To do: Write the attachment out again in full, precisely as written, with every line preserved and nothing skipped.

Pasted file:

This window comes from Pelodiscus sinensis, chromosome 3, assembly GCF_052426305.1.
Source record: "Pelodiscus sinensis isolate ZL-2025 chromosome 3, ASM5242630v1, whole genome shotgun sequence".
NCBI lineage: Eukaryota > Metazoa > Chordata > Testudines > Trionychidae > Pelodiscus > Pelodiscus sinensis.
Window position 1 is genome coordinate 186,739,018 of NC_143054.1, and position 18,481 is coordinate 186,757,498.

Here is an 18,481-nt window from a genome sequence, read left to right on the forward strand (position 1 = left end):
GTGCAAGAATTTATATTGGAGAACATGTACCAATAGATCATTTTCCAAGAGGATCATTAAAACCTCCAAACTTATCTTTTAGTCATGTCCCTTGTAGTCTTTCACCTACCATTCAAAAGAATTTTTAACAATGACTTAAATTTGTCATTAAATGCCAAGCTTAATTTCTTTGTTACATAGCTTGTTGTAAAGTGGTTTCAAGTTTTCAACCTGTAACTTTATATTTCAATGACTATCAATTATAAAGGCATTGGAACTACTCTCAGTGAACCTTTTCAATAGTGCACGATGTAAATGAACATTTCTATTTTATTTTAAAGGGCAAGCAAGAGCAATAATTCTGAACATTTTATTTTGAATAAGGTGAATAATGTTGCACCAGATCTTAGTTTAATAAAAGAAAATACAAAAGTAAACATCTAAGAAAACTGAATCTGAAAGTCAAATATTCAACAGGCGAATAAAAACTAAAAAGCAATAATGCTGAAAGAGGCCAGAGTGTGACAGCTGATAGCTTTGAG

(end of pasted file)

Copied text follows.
This window comes from Pelodiscus sinensis, chromosome 3, assembly GCF_052426305.1.
Source record: "Pelodiscus sinensis isolate ZL-2025 chromosome 3, ASM5242630v1, whole genome shotgun sequence".
NCBI lineage: Eukaryota > Metazoa > Chordata > Testudines > Trionychidae > Pelodiscus > Pelodiscus sinensis.
Window position 1 is genome coordinate 186,739,018 of NC_143054.1, and position 18,481 is coordinate 186,757,498.

Here is an 18,481-nt window from a genome sequence, read left to right on the forward strand (position 1 = left end):
GTGCAAGAATTTATATTGGAGAACATGTACCAATAGATCATTTTCCAAGAGGATCATTAAAACCTCCAAACTTATCTTTTAGTCATGTCCCTTGTAGTCTTTCACCTACCATTCAAAAGAATTTTTAACAATGACTTAAATTTGTCATTAAATGCCAAGCTTAATTTCTTTGTTACATAGCTTGTTGTAAAGTGGTTTCAAGTTTTCAACCTGTAACTTTATATTTCAATGACTATCAATTATAAAGGCATTGGAACTACTCTCAGTGAACCTTTTCAATAGTGCACGATGTAAATGAACATTTCTATTTTATTTTAAAGGGCAAGCAAGAGCAATAATTCTGAACATTTTATTTTGAATAAGGTGAATAATGTTGCACCAGATCTTAGTTTAATAAAAGAAAATACAAAAGTAAACATCTAAGAAAACTGAATCTGAAAGTCAAATATTCAACAGGCGAATAAAAACTAAAAAGCAATAATGCTGAAAGAGGCCAGAGTGTGACAGCTGATAGCTTTGAG